Field mapping, geological characterisation, geophysical mapping, and optically stimulated luminescence (OSL) dating of on-fault hanging wall sediments were used to better constrain the geometry and kinematics of Holocene deformation along the rangefront of the Southern Alps at the Alpine Fault near the Whataroa River. The fault here is dextral-reverse, although primarily strike-slip with clear fault traces cutting across older surfaces of varying elevations. Deformational bulges are observed along these traces that are likely thrust-bounded. A terrace of Whataroa River sediments was found on the hanging wall of the Alpine Fault approximately ~ 55-75 m (when considering uncertainties) above the floodplain of the Whataroa River. OSL ages for a hanging wall sediments of 10.9 ± 1.0 ka for the aforementioned terrace, 2.8 ± 0.3 ka for Whataroa River terrace deposits in a deformational bulge, and 11.1 ± 1.2 ka for a rangefront derived fan indicate Holocene aggradation along the rangefront and hanging wall uplift rates of 6.0 ± 1.1 mm/yr. The sub-horizontal, laterally continuous, and planar-bedded Whataroa-sourced terrace deposits suggest that the adjacent bounding faults are steeply-dipping faults without geometries in the shallow subsurface that would tend to cause sedimentary bed rotation and tilting.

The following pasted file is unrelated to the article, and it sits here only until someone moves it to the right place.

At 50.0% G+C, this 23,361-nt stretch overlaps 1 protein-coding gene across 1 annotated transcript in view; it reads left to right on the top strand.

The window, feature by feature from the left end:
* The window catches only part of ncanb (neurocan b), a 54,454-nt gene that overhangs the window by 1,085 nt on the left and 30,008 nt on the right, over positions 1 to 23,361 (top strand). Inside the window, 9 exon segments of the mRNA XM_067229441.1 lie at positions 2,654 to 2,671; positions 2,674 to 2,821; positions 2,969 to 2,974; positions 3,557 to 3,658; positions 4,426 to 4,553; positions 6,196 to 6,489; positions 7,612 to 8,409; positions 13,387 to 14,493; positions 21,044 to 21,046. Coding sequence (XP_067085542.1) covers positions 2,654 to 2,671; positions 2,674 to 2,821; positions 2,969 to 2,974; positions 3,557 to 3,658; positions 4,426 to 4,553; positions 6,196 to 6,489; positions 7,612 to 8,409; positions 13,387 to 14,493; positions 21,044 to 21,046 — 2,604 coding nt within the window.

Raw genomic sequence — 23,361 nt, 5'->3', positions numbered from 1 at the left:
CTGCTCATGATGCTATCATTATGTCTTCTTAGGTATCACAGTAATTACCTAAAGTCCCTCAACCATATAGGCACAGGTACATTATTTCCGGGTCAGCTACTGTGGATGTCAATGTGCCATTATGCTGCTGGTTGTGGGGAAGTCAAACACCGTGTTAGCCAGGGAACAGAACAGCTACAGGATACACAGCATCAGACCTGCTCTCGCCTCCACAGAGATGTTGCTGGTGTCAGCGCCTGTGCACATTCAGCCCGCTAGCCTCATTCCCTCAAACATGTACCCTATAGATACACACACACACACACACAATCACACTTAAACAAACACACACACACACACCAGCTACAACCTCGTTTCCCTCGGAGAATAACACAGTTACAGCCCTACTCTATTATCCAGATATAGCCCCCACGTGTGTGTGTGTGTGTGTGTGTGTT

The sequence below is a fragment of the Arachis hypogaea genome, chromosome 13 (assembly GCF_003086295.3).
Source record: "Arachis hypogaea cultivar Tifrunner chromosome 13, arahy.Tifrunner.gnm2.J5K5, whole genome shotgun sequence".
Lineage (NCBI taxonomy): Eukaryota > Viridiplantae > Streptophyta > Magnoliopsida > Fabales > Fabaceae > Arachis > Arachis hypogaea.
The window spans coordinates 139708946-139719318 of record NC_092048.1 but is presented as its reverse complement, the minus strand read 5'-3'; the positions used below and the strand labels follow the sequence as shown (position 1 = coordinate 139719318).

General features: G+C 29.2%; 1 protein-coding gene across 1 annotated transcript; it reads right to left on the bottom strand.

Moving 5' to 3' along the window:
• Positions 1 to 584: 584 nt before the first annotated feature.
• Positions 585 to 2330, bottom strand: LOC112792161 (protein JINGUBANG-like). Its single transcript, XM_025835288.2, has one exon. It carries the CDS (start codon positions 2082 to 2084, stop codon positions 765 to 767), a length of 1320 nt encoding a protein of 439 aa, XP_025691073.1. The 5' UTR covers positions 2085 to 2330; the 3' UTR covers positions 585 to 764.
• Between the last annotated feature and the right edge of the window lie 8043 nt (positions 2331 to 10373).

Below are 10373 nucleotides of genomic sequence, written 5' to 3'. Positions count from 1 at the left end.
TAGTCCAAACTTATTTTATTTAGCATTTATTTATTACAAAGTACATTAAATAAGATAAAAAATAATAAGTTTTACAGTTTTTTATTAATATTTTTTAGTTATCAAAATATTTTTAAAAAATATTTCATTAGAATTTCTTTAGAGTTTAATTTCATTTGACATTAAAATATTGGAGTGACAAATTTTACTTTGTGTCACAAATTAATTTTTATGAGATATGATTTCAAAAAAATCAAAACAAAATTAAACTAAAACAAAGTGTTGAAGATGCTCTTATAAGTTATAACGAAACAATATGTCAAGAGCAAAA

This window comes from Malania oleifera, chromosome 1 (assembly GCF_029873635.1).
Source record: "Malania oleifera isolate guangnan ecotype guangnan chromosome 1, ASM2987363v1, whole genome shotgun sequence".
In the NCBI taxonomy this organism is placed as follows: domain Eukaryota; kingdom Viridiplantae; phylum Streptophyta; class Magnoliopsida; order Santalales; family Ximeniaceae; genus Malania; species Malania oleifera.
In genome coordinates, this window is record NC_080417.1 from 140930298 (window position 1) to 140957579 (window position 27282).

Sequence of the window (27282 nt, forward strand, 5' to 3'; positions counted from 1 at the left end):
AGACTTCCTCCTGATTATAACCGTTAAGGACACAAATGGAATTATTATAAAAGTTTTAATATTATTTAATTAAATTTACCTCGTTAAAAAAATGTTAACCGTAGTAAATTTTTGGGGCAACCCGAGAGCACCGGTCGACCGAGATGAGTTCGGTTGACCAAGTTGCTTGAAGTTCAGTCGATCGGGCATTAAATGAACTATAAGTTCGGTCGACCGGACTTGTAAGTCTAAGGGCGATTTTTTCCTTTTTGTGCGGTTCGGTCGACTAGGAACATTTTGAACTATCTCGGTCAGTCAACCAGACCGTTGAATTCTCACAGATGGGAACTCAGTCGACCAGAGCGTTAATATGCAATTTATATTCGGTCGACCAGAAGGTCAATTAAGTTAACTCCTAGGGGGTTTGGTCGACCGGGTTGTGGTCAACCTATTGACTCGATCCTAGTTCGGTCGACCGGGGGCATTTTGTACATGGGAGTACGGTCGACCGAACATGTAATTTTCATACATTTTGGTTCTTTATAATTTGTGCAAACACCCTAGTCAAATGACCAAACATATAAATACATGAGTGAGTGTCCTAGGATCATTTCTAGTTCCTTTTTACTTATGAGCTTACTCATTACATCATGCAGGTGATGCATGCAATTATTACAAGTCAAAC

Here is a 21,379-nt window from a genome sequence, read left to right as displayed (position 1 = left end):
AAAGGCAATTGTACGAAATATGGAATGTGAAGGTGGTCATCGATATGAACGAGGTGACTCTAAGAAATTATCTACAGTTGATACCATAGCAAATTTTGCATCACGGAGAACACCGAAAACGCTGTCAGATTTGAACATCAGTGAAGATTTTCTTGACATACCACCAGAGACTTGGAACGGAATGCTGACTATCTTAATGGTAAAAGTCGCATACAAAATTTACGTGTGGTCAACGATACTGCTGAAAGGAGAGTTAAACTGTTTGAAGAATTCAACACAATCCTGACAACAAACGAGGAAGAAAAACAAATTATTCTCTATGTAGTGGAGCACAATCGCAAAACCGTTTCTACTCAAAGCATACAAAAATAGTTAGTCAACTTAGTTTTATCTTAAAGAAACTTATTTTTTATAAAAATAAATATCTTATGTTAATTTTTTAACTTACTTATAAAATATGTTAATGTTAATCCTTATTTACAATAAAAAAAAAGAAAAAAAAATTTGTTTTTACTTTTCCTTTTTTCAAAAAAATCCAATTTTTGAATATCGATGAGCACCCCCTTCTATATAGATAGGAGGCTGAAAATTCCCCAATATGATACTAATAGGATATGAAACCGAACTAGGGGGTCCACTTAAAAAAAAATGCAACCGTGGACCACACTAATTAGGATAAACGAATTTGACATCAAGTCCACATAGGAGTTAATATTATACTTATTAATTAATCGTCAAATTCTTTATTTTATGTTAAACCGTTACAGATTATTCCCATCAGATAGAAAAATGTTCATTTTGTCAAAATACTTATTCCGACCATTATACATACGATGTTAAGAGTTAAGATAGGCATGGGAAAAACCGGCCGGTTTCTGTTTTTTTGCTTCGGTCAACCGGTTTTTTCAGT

Using data from the approximately 100-m deep pilot DFDP boreholes together with lidar and field mapping, I present a review of the Quaternary geology, geomorphology, and structure of the fault at Gaunt Creek, and estimate new minimum Late-Pleistocene hanging wall rock uplift rates of 5.7 ± 1.0 mm/yr to 6.3 ± 1.1 mm/yr (without considering local erosion) that suggest that the Southern Alps are in a dynamic steady state here. GPS-derived “interseismic” vertical uplift rates are < 1 mm/yr at the Alpine Fault, so the majority of rock uplift at the rangefront happens during episodic major earthquakes, confirming with on-fault data that slip occurs coseismically. Notably the uplift rates from both Mint and Gaunt Creek are consistent between the two sites although the primary style of faulting at the surface is different between the two sites, suggesting consistent coseisimc uplift of the Southern Alps rangefront along the Alpine Fault in major earthquakes.
This thesis collected new on-fault datasets that confirm earlier inferences of plate-boundary fault behaviour. This study of the high-uplift central section of the Alpine Fault provides the first on-fault evidence for the MRE (i.e. 1717) and repeated of dextral slip during the MRE and previous events as well as new hanging wall uplift data which suggests that the majority of rangefront uplift occurs in earthquakes along the Alpine Fault. Because the fault has not ruptured for ~300 years, it poses a significant seismic hazard to southern New Zealand.